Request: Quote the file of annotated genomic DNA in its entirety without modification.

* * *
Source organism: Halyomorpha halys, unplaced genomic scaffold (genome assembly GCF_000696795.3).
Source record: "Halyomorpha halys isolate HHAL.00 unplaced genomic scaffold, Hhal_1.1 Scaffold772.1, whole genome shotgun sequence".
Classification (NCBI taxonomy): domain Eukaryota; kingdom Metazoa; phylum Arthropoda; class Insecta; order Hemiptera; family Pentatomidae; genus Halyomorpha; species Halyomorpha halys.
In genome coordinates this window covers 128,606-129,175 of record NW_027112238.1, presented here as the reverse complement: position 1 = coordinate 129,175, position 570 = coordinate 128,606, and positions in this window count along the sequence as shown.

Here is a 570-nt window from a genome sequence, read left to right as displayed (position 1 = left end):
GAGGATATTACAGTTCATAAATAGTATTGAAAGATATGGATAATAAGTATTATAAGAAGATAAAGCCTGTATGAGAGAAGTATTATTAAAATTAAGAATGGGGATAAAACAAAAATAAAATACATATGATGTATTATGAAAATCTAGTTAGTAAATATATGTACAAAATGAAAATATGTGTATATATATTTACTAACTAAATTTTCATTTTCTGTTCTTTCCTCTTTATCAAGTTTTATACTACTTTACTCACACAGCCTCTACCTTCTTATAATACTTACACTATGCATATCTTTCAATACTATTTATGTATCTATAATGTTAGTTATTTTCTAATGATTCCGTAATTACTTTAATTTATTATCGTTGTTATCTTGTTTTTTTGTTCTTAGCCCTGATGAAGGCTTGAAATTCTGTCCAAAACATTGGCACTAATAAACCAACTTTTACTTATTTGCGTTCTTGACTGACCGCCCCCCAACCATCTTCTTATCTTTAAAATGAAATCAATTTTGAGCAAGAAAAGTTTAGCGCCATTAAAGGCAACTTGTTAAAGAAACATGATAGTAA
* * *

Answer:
Source organism: Halyomorpha halys, unplaced genomic scaffold (genome assembly GCF_000696795.3).
Source record: "Halyomorpha halys isolate HHAL.00 unplaced genomic scaffold, Hhal_1.1 Scaffold772.1, whole genome shotgun sequence".
Classification (NCBI taxonomy): domain Eukaryota; kingdom Metazoa; phylum Arthropoda; class Insecta; order Hemiptera; family Pentatomidae; genus Halyomorpha; species Halyomorpha halys.
In genome coordinates this window covers 128,606-129,175 of record NW_027112238.1, presented here as the reverse complement: position 1 = coordinate 129,175, position 570 = coordinate 128,606, and positions in this window count along the sequence as shown.

Here is a 570-nt window from a genome sequence, read left to right as displayed (position 1 = left end):
GAGGATATTACAGTTCATAAATAGTATTGAAAGATATGGATAATAAGTATTATAAGAAGATAAAGCCTGTATGAGAGAAGTATTATTAAAATTAAGAATGGGGATAAAACAAAAATAAAATACATATGATGTATTATGAAAATCTAGTTAGTAAATATATGTACAAAATGAAAATATGTGTATATATATTTACTAACTAAATTTTCATTTTCTGTTCTTTCCTCTTTATCAAGTTTTATACTACTTTACTCACACAGCCTCTACCTTCTTATAATACTTACACTATGCATATCTTTCAATACTATTTATGTATCTATAATGTTAGTTATTTTCTAATGATTCCGTAATTACTTTAATTTATTATCGTTGTTATCTTGTTTTTTTGTTCTTAGCCCTGATGAAGGCTTGAAATTCTGTCCAAAACATTGGCACTAATAAACCAACTTTTACTTATTTGCGTTCTTGACTGACCGCCCCCCAACCATCTTCTTATCTTTAAAATGAAATCAATTTTGAGCAAGAAAAGTTTAGCGCCATTAAAGGCAACTTGTTAAAGAAACATGATAGTAA